Jules Zanré wins the 2021 Kroum Pindoff Award for his commitment to the health of women and children in Mali

By Justine Touaux, Canadian Red Cross

Jules Zanré, a Montrealer originally from Burkina Faso, has spent the last 10 years improving access to health care for mothers, newborns, and children in many rural communities of Mali.

“When the 82-year-old village chief spoke, I saw that he was crying. I suggested that we take a break, but he wanted to tell us why he was so moved to have us in Dioni. He told us that before the Red Cross got involved, during each rainy season, he would bury at least one child under five every week because of malaria. Since the Red Cross project began and a community health worker has been in the village, child mortality has dropped so dramatically that half the cemetery had been used to grow crops that year.”

Encounters and stories like this are what have motivated Jules to dedicate nearly 10 years to Canadian Red Cross projects in Mali.

“We directly meet the needs of the public and get real results quickly,” he explains.

A life dedicated to teaching good health habits

A physician and public health specialist, Jules has worked for major international organizations (the World Health Organization, the United Nations High Commissioner for Refugees, the World University Service of Canada, and Action Against Hunger) to improve health conditions in his home country of Burkina Faso, as well as Mali, the Democratic Republic of Congo, and Burundi.

Jules in a Canadian Red Cross vest standing by a concrete wallJules then wanted to join the Canadian Red Cross to participate in health and development projects that would allow him to see the concrete results of his efforts in communities.

Since 2012, first as a health delegate and then as a Canadian Red Cross representative in Mali and the Democratic Republic of Congo, Jules has led two of the organization’s largest development projects in Mali: improving maternal, newborn, and child health (MNCH) by raising community awareness, and providing communities with much-needed equipment, medication, and training. Both projects were undertaken with the financial support of the Government of Canada provided through Global Affairs Canada.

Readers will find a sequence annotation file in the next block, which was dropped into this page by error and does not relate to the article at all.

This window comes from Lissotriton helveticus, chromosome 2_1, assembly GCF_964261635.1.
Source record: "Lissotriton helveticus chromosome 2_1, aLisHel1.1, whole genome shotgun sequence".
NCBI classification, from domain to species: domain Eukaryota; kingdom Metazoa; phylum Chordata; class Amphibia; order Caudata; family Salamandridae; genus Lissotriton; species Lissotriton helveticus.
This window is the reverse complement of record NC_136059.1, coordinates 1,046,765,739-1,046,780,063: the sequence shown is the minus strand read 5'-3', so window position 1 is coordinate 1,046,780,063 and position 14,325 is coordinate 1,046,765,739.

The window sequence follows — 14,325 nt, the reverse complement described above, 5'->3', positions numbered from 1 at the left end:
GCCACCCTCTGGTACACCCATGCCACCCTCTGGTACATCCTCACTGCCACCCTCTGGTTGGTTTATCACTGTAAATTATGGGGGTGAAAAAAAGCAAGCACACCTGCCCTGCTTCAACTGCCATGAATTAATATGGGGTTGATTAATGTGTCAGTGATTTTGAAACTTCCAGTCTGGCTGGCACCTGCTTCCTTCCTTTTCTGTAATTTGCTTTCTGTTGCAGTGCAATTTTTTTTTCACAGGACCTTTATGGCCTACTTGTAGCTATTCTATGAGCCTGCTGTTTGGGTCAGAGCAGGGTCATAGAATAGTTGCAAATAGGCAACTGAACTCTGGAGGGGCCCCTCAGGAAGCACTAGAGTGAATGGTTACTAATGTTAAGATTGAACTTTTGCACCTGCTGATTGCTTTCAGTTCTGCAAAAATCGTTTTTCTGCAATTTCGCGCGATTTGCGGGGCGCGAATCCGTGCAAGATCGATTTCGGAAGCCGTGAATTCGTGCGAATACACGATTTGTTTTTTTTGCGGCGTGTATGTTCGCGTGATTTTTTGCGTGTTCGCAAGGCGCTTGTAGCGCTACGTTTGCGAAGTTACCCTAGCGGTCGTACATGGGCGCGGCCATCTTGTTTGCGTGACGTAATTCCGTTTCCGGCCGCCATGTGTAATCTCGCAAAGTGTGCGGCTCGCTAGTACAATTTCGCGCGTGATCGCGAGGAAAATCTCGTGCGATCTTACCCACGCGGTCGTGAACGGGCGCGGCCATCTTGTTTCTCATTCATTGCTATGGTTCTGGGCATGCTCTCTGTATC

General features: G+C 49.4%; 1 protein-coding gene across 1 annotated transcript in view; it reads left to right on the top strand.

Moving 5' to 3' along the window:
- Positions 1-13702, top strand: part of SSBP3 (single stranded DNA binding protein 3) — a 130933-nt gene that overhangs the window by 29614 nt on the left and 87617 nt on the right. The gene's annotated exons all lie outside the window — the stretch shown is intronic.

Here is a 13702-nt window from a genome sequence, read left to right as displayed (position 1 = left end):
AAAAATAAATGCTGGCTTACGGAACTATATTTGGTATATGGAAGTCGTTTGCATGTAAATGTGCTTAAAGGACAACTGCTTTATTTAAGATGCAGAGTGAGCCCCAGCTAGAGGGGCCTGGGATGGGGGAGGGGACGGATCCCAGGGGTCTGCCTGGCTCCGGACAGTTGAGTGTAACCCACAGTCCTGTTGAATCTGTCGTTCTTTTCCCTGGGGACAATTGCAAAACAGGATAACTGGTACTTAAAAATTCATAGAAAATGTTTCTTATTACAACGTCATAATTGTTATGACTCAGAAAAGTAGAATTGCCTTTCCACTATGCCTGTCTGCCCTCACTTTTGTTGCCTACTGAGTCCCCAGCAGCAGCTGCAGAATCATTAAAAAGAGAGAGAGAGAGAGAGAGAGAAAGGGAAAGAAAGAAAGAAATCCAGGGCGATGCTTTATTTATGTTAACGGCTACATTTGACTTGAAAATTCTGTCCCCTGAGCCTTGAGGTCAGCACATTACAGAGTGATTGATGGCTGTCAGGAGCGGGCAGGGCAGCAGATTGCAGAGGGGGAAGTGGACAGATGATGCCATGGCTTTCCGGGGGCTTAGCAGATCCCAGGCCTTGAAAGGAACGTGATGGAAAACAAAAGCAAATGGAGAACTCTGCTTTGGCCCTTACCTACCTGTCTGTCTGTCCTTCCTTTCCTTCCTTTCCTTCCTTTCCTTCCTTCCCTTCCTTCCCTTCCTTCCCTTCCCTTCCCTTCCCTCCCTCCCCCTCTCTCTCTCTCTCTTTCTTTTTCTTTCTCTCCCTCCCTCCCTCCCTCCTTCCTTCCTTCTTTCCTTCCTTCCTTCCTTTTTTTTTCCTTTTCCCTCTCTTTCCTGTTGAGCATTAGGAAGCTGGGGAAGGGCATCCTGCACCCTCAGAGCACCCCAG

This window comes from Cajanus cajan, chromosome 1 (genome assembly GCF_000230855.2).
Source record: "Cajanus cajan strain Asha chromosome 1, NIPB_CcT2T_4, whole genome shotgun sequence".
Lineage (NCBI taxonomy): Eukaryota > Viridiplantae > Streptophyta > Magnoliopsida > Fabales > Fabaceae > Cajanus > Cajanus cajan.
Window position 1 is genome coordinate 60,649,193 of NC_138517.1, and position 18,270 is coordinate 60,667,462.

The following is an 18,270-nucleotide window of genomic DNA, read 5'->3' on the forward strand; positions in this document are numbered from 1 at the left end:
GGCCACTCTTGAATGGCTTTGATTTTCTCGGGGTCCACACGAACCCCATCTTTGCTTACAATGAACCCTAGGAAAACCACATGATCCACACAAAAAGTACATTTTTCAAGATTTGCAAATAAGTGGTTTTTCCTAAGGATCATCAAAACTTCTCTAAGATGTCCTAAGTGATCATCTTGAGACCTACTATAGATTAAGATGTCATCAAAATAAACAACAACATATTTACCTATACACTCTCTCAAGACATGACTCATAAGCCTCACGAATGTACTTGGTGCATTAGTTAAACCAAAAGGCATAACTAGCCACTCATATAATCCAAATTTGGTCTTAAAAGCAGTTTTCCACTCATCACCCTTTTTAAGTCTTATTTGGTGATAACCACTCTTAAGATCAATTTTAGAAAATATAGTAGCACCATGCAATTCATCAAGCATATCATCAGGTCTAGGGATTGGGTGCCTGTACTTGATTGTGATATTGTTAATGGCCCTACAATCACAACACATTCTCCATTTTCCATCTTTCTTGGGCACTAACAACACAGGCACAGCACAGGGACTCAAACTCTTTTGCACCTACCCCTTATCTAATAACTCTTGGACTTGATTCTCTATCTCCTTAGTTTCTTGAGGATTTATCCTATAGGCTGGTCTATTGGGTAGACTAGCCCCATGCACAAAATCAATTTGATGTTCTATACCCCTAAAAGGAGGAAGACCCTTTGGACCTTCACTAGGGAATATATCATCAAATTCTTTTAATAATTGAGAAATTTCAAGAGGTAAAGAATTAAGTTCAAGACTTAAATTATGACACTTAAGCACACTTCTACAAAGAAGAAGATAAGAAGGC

He also coordinated two other projects for Red Cross Societies in Mali and the Democratic Republic of Congo to build emergency preparedness and response capacities. 

“Alongside the Mali Red Cross and its vast volunteer network, the decentralized Ministry of Health services, and community organizations, we have succeeded in changing attitudes in 758 communities so that, when an emergency arises, the immediate response is to send the person right to the nearest health centre,” Jules says with pride.

“First, men had to be convinced to give some of their decision-making power to women, so that they could take the initiative to get themselves or their child to a health centre. Then, we encouraged communities to set up an emergency transportation system to quickly transport patients to these centres.”

“Lastly,” he continues, “the Red Cross provided equipment, medication and training to staff in 130 health care facilities and 441 community health workers across six project districts to provide effective care for mothers, children under five and newborns.”

After just two years, the results speak for themselves. Due to the greater empowerment of women and the more than 260 emergency transportation systems that communities have set up, 95% of emergency cases arrived at a health centre within an hour, resulting in real reductions in infant and maternal mortality in these regions.

A legacy of altruism